How Technology and Entrepreneurship are Shaping the Development of Industries and Companies
- Elgar original reference
Edited by François Thérin
Chapter 15: Nascent technology entrepreneurship supply chain emergence
The emergence of a new technology and the entrepreneurial ventures seeking to commercialize it are intimately entwined. A technological breakthrough provides opportunities for entrepreneurs to exploit nascent innovations (Schumpeter, 1942), while entrepreneurship can catalyze the creation of new technologies (Acs and Varga, 2005). However, neither can ensure the existence of the upstream suppliers and downstream customers on which successful new ventures depend. In fact, supply chain integration is critical to the survival of a new technology venture (Song et al., 2008), but during the emergence of a new technology, this supply chain may not exist. Therefore, the development of a supply chain, either by adapting existing relationships or building new ones, is critical for both a nascent technology and related entrepreneurship. A radical technological breakthrough can also influence multiple industries (Astley, 1985; Tushman and Anderson, 1986). In these cases, the breakthrough also opens up opportunities for entrepreneurship in multiple industries. However, little research has examined how a technological breakthrough influences entrepreneurship across multiple industries (Woolley, 2010). This is particularly important when a cohesive supply chain for the nascent technology has not formed. And although our understanding of entrepreneurship and operations management has become more integrated, neither of these literatures has developed an understanding of how technology, entrepreneurship and a supply chain co-evolve. This chapter integrates these perspectives to create a framework for further understanding techno-entrepreneurship.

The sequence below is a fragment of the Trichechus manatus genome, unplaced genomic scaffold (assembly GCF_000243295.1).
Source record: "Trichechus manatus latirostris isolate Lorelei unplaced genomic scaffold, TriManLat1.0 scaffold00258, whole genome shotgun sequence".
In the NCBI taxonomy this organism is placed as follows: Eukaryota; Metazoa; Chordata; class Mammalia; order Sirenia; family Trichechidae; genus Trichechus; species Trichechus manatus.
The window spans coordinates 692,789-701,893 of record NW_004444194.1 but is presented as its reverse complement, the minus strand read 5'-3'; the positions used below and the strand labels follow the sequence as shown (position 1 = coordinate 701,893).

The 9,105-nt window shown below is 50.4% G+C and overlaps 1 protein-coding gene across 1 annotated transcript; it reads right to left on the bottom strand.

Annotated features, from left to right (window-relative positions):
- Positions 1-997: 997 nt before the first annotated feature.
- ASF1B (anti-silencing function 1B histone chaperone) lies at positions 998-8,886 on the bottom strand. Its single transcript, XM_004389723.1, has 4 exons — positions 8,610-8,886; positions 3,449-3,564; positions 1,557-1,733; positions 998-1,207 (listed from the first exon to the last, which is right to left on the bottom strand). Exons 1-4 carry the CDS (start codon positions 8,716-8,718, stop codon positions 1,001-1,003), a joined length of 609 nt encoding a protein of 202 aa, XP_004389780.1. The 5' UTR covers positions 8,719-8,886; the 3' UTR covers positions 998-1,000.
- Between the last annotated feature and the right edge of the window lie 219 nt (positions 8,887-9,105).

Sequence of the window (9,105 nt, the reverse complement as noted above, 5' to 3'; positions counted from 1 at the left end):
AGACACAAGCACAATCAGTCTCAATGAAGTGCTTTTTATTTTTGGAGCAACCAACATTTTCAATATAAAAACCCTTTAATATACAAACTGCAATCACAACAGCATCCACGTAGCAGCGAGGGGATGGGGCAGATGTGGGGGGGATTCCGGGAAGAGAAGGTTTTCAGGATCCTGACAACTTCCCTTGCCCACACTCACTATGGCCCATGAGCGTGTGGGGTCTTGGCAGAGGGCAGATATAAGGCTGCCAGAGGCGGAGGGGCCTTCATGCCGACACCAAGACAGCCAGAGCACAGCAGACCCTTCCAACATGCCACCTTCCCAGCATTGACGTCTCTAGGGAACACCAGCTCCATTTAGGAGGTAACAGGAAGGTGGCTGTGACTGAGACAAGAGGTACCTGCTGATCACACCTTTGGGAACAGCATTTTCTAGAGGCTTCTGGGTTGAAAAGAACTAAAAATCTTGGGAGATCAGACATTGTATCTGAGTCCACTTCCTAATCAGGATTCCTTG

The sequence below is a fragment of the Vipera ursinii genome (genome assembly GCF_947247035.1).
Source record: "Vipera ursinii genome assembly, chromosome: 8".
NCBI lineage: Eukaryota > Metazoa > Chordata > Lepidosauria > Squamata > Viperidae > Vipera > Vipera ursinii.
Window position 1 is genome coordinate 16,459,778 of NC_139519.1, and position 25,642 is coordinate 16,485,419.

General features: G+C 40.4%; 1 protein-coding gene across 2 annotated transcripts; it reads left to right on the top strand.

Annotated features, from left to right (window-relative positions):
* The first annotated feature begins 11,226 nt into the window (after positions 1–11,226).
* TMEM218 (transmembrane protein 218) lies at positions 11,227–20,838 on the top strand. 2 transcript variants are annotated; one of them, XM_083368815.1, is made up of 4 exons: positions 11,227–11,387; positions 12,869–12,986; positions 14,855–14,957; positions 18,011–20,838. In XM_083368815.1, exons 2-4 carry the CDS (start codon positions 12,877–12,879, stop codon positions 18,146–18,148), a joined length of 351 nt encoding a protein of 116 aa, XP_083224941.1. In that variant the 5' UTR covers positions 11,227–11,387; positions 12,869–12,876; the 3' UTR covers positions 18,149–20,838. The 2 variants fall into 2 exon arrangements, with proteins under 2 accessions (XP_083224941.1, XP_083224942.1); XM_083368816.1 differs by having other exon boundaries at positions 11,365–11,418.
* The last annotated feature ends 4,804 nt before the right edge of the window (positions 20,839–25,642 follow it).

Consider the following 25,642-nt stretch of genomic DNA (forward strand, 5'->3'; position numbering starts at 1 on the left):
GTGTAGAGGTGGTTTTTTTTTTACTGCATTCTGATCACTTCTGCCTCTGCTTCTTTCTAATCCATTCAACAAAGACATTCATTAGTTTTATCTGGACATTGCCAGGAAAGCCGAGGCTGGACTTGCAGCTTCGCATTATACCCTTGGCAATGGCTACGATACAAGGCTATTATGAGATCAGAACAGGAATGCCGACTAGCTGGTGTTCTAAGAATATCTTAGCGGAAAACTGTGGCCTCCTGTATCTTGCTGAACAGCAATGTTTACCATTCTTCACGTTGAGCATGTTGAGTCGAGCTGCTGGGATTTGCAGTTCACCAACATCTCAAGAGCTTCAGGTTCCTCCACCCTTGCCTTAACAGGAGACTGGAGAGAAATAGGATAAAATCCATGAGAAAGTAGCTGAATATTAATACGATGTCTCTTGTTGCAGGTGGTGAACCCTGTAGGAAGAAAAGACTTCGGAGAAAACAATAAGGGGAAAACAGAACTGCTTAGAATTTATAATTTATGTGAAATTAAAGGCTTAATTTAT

You are not authenticated to view the full text of this chapter or article.
Elgaronline requires a subscription or purchase to access the full text of books or journals. Please login through your library system or with your personal username and password on the homepage.
Non-subscribers can freely search the site, view abstracts/ extracts and download selected front matter and introductory chapters for personal use.
Your library may not have purchased all subject areas. If you are authenticated and think you should have access to this title, please contact your librarian.